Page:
Insider vs. Outsider: Cheney, Biden Walk Very Different Paths in Vice Presidency

Last August, when Barack Obama introduced Joe Biden as his choice for vice president, he praised the Delaware senator's strength in foreign policy and defense issues -- areas widely thought to be weaknesses in Obama's resume. 

"Joe Biden is what so many others pretend to be -- a statesman with sound judgment who doesn't have to hide behind bluster to keep America strong," Obama said at the time.

But five months into his vice presidency, Biden appears to have been pushed into the background, focusing on overseeing the implementation of Obama's $787 billion stimulus package, the creation of jobs and other domestic matters as the president and former rival Hillary Clinton -- and even former Sen. George Mitchell -- deal with the growing crises in Iran and North Korea, wars in Iraq and Afghanistan, and rewriting the way America deals with a hostile Muslim world.

By comparison, Biden's predecessor, Dick Cheney, was after five months already being called the most influential vice president ever. Even though Cheney didn't face any immediate crises at the outset of the Bush administration, he arguably became a co-planner in the U.S. war on terror after the Sept. 11 terrorist attacks.

Five months into the job, as different as Obama is from Bush, there appears to be an even more dramatic difference between Biden and Cheney. 

"Joe Biden is Mr. Outside and Dick Cheney was Mr. Inside," said Lee Edwards, a presidential historian at the Heritage Foundation, who described Biden as very visual and vocal while Cheney worked behind the scenes.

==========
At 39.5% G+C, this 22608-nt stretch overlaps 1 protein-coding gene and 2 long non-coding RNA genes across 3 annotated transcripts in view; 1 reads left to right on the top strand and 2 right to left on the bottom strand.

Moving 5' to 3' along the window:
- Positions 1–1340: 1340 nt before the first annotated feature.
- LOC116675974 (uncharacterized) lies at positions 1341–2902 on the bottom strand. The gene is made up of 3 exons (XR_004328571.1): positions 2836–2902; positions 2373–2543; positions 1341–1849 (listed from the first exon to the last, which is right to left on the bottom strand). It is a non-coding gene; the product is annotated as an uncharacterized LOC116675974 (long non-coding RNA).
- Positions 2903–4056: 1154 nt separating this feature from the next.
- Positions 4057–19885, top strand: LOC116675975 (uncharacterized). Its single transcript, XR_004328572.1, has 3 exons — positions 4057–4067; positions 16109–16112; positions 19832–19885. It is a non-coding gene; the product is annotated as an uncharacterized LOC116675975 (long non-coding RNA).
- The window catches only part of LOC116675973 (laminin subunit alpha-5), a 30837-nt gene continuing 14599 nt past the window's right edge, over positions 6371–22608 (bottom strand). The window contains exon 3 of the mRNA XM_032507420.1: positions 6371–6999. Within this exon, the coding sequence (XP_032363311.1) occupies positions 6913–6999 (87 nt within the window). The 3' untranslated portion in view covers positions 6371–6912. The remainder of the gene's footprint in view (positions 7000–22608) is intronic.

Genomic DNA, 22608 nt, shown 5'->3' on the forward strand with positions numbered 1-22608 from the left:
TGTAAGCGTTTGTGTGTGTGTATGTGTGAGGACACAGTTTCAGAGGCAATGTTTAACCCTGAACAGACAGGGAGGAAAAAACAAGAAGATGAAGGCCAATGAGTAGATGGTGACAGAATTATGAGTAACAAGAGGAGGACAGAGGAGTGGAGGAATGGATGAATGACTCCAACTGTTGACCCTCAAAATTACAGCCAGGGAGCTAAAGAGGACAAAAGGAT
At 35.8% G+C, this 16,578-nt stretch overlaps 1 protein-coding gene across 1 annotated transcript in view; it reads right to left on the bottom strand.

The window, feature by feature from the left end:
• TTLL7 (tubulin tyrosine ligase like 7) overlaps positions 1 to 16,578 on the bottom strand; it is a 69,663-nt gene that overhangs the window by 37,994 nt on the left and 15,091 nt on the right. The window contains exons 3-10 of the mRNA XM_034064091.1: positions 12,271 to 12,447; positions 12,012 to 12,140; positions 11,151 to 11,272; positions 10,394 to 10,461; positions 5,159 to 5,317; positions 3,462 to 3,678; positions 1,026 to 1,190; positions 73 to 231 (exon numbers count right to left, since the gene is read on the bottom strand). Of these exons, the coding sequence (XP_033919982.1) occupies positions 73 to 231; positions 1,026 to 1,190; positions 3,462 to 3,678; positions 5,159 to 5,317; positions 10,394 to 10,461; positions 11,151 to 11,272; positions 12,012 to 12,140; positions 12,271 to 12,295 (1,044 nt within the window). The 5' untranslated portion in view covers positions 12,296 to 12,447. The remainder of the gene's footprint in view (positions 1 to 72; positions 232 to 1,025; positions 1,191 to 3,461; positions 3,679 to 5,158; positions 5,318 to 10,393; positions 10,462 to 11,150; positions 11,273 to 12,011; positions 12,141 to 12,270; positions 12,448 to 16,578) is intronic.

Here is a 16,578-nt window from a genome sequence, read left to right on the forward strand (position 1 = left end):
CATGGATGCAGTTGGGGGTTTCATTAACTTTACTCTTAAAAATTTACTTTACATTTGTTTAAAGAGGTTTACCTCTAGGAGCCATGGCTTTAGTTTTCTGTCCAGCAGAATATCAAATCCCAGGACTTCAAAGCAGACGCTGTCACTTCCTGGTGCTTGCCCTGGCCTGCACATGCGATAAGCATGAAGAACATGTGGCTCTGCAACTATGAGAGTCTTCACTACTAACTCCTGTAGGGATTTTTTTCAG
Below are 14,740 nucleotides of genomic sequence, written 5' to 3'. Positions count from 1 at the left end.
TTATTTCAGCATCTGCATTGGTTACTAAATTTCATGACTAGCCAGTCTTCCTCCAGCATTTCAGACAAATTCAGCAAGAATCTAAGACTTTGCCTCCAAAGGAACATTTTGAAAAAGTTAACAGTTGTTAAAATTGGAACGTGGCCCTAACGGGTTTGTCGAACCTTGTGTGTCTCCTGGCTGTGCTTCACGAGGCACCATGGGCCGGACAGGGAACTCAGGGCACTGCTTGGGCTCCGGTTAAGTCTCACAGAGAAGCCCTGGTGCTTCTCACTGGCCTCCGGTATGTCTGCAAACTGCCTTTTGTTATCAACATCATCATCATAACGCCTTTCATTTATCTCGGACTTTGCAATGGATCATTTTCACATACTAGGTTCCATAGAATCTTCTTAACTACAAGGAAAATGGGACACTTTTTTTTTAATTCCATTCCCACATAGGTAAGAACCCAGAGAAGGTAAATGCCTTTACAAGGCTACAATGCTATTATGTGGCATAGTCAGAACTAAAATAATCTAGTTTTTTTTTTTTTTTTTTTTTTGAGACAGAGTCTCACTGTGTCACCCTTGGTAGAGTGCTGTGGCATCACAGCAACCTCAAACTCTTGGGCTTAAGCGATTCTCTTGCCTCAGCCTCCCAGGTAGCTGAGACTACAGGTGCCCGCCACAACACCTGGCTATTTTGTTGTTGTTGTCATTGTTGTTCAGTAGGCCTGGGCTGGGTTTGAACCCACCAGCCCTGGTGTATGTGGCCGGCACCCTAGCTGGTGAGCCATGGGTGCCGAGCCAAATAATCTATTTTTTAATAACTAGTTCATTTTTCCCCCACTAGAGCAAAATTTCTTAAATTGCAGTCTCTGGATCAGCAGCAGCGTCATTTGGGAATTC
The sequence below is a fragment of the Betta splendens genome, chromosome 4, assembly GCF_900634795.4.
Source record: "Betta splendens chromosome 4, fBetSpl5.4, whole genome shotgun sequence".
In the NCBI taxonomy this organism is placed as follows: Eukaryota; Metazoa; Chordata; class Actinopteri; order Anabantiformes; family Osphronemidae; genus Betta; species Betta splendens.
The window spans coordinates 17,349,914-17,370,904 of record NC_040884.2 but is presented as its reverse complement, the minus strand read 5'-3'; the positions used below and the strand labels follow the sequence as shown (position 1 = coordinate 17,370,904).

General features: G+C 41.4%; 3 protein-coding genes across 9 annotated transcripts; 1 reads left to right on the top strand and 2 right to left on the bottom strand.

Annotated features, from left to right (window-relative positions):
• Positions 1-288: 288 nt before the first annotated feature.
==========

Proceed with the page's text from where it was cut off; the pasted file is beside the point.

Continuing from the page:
"I would say we don't really know how much influence Biden really has, whereas early on we knew Cheney wielded significant power," Edwards said.

Even now -- in "retirement" -- Cheney appears to be grabbing more headlines than Biden as he has repeatedly criticized Obama's national security policies, arguing that they are making the United States less safe.

Biden fired back in April, asserting that Cheney was "dead wrong" and that the exact opposite is true. He added that Cheney had been part of a dysfunctional decision-making system in the Bush administration.

"Look, everybody talks about how powerful Cheney was," Biden said. "His power weakened America, in my view. Here's what I mean by that. What I mean by that was, there was a divided government."

He added that Cheney had his own sort of national security council, in addition to the actual National Security Council, and that Cheney would side with Defense Secretary Donald Rumsfeld in disputes with Secretary of State Colin Powell.

But since then, Biden has slipped back into the background, delivering a few commencement speeches, officiating at a groundbreaking ceremony for the start of his "Road to Recovery" tour, and apparently not being part of the inner circle on foreign policy -- the field of expertise that was the basis for his selection.

Instead Biden has promoted his role in Obama's administration as that of a catalyst to better decision-making.